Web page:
Gillispie School celebrates 60 years on Girard Avenue

Gillispie timeline

■ 1931: Registered nurse Ada Gillispie and the Kiwanis Club of La Jolla open the Welfare Shop at 1139 Wall St. The shop raises money for the children of laborers, single parents and indigent families.

■ 1933: Ada’s husband and pediatrician, Dr. Samuel Gillispie, a founding member of the Kiwanis Club of La Jolla, passes away.

■ 1934: The Welfare Shop, which changed locations many times before closing in the early 1980s, adds an adjacent ‘Cottage’ to educate a small number of preschool age children and serve as an orphanage.

■ 1953: After several relocations, including sites on Girard, Herschel and Eads avenues, ‘Gillispie Cottage’ (school) moves to its current site at 7380 Girard Ave., with financial support from the Kiwanis Club, Las Patronas and the La Jolla Welfare League.

■ 1971: With continued support from the Kiwanis Club, Gillispie School opens a new building at 7379 Fay Ave. (contiguous with its Girard Avenue campus). The building is still used today for preschool age classes.

■ 2003: A $7 million, two-story building opens at Gillispie’s current location on upper Girard Avenue, including administrative offices and a gym. The new school expands the school’s scope to include children through sixth grade.

■ 2012: The Gillispie School purchases three adjacent residential units at 7430-7434 Girard Ave. for $1.23 million. Pending city approval, the school hopes to move the existing faculty parking lot off Girard to a portion of the new property, transforming the current lot into what administrators envision as a ‘high-end, turf-covered field of dreams’ for youth sports.

Gillispie tidbits

■ Students: 265

■ Average class size: 15

■ Annual tuition: About $18,000

■ Website:

By Pat Sherman

There is perhaps no better metaphor for what transpires within the halls and minds of La Jolla’s Gillispie School than the monarch butterfly.

For decades, swarms of the bril- liantly colored insects have lighted at the school to produce offspring.

“For some reason they’re drawn to this place,” Head of School Alison Fleming said during a recent campus tour, noting how students often place cones around their chrysalises to protect them.

The private school on upper Girard Avenue, which currently enrolls 265 students age 2 through grade six, has a low teacher turnover rate, with some having been at the school for more than two decades.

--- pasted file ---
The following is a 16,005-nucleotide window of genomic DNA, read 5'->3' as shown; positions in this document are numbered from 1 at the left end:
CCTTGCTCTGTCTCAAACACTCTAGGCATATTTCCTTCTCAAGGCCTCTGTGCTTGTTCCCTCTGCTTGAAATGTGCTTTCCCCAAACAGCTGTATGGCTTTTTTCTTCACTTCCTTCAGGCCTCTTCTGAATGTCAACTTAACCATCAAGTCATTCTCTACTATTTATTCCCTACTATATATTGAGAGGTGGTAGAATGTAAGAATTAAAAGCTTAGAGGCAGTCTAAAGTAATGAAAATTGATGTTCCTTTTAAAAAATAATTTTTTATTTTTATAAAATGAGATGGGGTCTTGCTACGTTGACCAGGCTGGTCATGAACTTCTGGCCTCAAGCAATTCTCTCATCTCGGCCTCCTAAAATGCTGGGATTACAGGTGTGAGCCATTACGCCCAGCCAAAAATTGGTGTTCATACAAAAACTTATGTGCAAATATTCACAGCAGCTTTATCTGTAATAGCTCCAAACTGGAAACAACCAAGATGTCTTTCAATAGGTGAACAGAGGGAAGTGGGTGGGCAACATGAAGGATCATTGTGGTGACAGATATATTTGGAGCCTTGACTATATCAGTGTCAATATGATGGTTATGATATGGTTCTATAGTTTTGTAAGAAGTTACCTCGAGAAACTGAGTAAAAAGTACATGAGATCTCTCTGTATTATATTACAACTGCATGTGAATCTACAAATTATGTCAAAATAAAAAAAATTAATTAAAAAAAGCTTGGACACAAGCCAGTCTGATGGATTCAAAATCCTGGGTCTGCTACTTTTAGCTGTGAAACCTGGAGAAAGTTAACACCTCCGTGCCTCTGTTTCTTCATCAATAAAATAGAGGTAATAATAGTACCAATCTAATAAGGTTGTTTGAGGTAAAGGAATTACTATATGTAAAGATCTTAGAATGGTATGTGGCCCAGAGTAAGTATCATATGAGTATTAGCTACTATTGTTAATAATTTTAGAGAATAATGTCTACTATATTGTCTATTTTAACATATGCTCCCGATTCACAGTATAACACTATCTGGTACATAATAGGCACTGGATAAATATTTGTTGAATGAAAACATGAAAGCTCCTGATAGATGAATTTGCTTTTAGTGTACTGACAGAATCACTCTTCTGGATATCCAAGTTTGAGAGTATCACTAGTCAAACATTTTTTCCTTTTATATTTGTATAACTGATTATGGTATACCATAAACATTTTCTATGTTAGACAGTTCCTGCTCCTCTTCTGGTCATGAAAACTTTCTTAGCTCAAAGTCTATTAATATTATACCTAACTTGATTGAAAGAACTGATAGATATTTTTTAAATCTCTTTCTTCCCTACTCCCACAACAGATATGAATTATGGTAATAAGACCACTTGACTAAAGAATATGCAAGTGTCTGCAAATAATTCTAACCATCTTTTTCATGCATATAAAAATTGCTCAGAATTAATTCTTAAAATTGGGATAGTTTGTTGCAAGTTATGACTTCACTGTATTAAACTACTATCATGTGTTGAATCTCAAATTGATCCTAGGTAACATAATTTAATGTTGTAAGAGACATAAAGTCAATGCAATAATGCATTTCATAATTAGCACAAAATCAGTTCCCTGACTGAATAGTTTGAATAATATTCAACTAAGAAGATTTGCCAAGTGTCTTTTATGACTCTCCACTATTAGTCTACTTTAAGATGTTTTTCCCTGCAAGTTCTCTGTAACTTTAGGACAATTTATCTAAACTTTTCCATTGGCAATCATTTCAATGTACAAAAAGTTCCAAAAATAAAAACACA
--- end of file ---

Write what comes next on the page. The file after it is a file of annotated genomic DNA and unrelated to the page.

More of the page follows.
Like the butterflies, its educators have been returning to Gillispie for decades.

“We’re careful to grow on the foundations we had, the idea that it would be like a home away from home,” said music teacher Linda Jacobs, who started at Gillispie in 1990 with a modest budget and often handmade instruments.

Teachers are encouraged to forge enduring careers at Gillispie — most notably through the school’s $4.5 million Endowment for Excellence, which is used for the hiring and retention of teachers, as well as their own continuing education and pro- fessional metamorphosis.

“We grow teachers here,” said Fleming, who previously served as an administrator at The Bishop’s School for 19 years. “If you are going to say to your students, ‘I want you to be lifelong learners,’ you have to do it and be the example. ... Every year when the teachers come in for their evaluation I say, ‘How did you grow this year?’ ”

As Gillispie celebrates its 60th anniversary at its current location (it opened as a nursery school and orphanage in 1933), Fleming is keeping the school’s curriculum on the cutting edge of technology and sustainability, while remaining true to the ethos of founder and registered nurse Ada Gillispie.

“Parents will say to you, ‘It’s the campus that hugs you,’ ” Fleming said. “When you walk on this campus, you are known and you are loved — and I don’t think that that’s ever stopped.”

The school follows the Reggio Emilia Approach to learning for preschool and primary education. The philosophy was conceived by teacher Loris Malaguzzi and parents of the villages around Reggio Emilia, Italy in the aftermath World War II, during which their town was heavily bombed.

“The government asked the residents what was important to them,” Fleming said. “This particular town said, ‘What’s important to us is our children. They’re our future.’”

Parent Kelly Kjos, whose kindergartner, Finn, and third-grader, Ethan, attend the school, said she values Gillispie’s emphasis on science, Spanish language education and opportunities for parents to engage with the campus community through events such as International Day

Each year, parents are asked Each year, parents are asked to represent a specific country through its music, art, food and clothing. Students spend 20 minutes traveling between “countries,” having their passport stamped at each educational destination.

“It’s just a really neat community and really welcoming school,” Kjos said.

Gillispie will hold a 60th Anniversary ‘Let It Shine’ gala on Saturday, May 4, and a 60th anniversary celebration on Friday, May 31. Event organizers encourage alumni who have not been in communication with the school to contact them about the events by phoning Nancy Torns at (858) 459-3773, or email